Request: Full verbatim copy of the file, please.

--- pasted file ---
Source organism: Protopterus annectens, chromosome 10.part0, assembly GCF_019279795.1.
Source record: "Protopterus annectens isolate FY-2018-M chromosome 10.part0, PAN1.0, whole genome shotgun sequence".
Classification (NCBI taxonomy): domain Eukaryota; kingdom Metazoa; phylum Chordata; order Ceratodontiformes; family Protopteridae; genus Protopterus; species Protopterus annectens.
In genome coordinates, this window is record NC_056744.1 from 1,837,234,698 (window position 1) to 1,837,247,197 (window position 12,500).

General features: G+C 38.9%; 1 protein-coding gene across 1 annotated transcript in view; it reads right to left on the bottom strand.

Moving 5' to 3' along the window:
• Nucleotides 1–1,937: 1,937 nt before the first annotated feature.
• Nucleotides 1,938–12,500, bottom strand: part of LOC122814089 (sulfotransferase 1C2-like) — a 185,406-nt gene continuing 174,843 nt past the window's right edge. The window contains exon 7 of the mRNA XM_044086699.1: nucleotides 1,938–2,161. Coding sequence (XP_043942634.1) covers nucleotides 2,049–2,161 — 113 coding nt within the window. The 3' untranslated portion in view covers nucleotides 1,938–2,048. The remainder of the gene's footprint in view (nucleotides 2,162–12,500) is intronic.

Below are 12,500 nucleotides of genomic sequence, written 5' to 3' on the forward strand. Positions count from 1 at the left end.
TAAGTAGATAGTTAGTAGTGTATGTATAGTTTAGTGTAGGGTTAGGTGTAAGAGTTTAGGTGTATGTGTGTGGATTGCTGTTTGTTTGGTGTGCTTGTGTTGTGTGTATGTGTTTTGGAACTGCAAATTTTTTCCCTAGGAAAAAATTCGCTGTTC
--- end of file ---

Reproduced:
Source organism: Protopterus annectens, chromosome 10.part0, assembly GCF_019279795.1.
Source record: "Protopterus annectens isolate FY-2018-M chromosome 10.part0, PAN1.0, whole genome shotgun sequence".
Classification (NCBI taxonomy): domain Eukaryota; kingdom Metazoa; phylum Chordata; order Ceratodontiformes; family Protopteridae; genus Protopterus; species Protopterus annectens.
In genome coordinates, this window is record NC_056744.1 from 1,837,234,698 (window position 1) to 1,837,247,197 (window position 12,500).

General features: G+C 38.9%; 1 protein-coding gene across 1 annotated transcript in view; it reads right to left on the bottom strand.

Moving 5' to 3' along the window:
• Nucleotides 1–1,937: 1,937 nt before the first annotated feature.
• Nucleotides 1,938–12,500, bottom strand: part of LOC122814089 (sulfotransferase 1C2-like) — a 185,406-nt gene continuing 174,843 nt past the window's right edge. The window contains exon 7 of the mRNA XM_044086699.1: nucleotides 1,938–2,161. Coding sequence (XP_043942634.1) covers nucleotides 2,049–2,161 — 113 coding nt within the window. The 3' untranslated portion in view covers nucleotides 1,938–2,048. The remainder of the gene's footprint in view (nucleotides 2,162–12,500) is intronic.

Below are 12,500 nucleotides of genomic sequence, written 5' to 3' on the forward strand. Positions count from 1 at the left end.
TAAGTAGATAGTTAGTAGTGTATGTATAGTTTAGTGTAGGGTTAGGTGTAAGAGTTTAGGTGTATGTGTGTGGATTGCTGTTTGTTTGGTGTGCTTGTGTTGTGTGTATGTGTTTTGGAACTGCAAATTTTTTCCCTAGGAAAAAATTCGCTGTTC